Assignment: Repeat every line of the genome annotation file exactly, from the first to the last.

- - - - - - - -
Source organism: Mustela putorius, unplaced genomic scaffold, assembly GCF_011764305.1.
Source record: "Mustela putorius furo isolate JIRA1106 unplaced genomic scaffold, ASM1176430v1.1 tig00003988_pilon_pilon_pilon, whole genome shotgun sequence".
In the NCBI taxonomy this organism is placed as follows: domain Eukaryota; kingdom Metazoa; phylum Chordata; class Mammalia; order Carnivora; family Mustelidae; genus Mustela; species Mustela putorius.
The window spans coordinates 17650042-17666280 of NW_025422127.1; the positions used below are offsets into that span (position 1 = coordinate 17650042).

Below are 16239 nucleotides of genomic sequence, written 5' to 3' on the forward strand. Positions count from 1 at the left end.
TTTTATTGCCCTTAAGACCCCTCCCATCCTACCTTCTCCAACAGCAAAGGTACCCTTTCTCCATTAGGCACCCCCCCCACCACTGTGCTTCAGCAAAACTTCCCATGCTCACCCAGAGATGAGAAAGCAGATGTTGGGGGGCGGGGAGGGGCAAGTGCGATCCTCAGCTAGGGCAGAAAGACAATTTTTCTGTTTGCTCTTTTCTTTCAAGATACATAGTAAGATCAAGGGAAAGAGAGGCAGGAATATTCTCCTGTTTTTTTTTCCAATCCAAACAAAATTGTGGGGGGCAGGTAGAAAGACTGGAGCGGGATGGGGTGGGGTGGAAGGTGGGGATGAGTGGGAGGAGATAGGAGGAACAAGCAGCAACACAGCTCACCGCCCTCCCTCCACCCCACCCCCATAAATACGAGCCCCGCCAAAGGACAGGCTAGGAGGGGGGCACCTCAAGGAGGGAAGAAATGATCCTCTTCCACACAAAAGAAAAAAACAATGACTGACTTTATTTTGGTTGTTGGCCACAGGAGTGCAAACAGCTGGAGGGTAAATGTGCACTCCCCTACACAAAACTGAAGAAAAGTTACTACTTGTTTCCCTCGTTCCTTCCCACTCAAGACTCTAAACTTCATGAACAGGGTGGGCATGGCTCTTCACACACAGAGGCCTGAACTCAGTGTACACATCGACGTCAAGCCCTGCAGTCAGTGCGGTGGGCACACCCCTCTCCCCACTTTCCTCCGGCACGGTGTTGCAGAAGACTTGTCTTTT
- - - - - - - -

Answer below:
Source organism: Mustela putorius, unplaced genomic scaffold, assembly GCF_011764305.1.
Source record: "Mustela putorius furo isolate JIRA1106 unplaced genomic scaffold, ASM1176430v1.1 tig00003988_pilon_pilon_pilon, whole genome shotgun sequence".
In the NCBI taxonomy this organism is placed as follows: domain Eukaryota; kingdom Metazoa; phylum Chordata; class Mammalia; order Carnivora; family Mustelidae; genus Mustela; species Mustela putorius.
The window spans coordinates 17650042-17666280 of NW_025422127.1; the positions used below are offsets into that span (position 1 = coordinate 17650042).

Below are 16239 nucleotides of genomic sequence, written 5' to 3' on the forward strand. Positions count from 1 at the left end.
TTTTATTGCCCTTAAGACCCCTCCCATCCTACCTTCTCCAACAGCAAAGGTACCCTTTCTCCATTAGGCACCCCCCCCACCACTGTGCTTCAGCAAAACTTCCCATGCTCACCCAGAGATGAGAAAGCAGATGTTGGGGGGCGGGGAGGGGCAAGTGCGATCCTCAGCTAGGGCAGAAAGACAATTTTTCTGTTTGCTCTTTTCTTTCAAGATACATAGTAAGATCAAGGGAAAGAGAGGCAGGAATATTCTCCTGTTTTTTTTTCCAATCCAAACAAAATTGTGGGGGGCAGGTAGAAAGACTGGAGCGGGATGGGGTGGGGTGGAAGGTGGGGATGAGTGGGAGGAGATAGGAGGAACAAGCAGCAACACAGCTCACCGCCCTCCCTCCACCCCACCCCCATAAATACGAGCCCCGCCAAAGGACAGGCTAGGAGGGGGGCACCTCAAGGAGGGAAGAAATGATCCTCTTCCACACAAAAGAAAAAAACAATGACTGACTTTATTTTGGTTGTTGGCCACAGGAGTGCAAACAGCTGGAGGGTAAATGTGCACTCCCCTACACAAAACTGAAGAAAAGTTACTACTTGTTTCCCTCGTTCCTTCCCACTCAAGACTCTAAACTTCATGAACAGGGTGGGCATGGCTCTTCACACACAGAGGCCTGAACTCAGTGTACACATCGACGTCAAGCCCTGCAGTCAGTGCGGTGGGCACACCCCTCTCCCCACTTTCCTCCGGCACGGTGTTGCAGAAGACTTGTCTTTT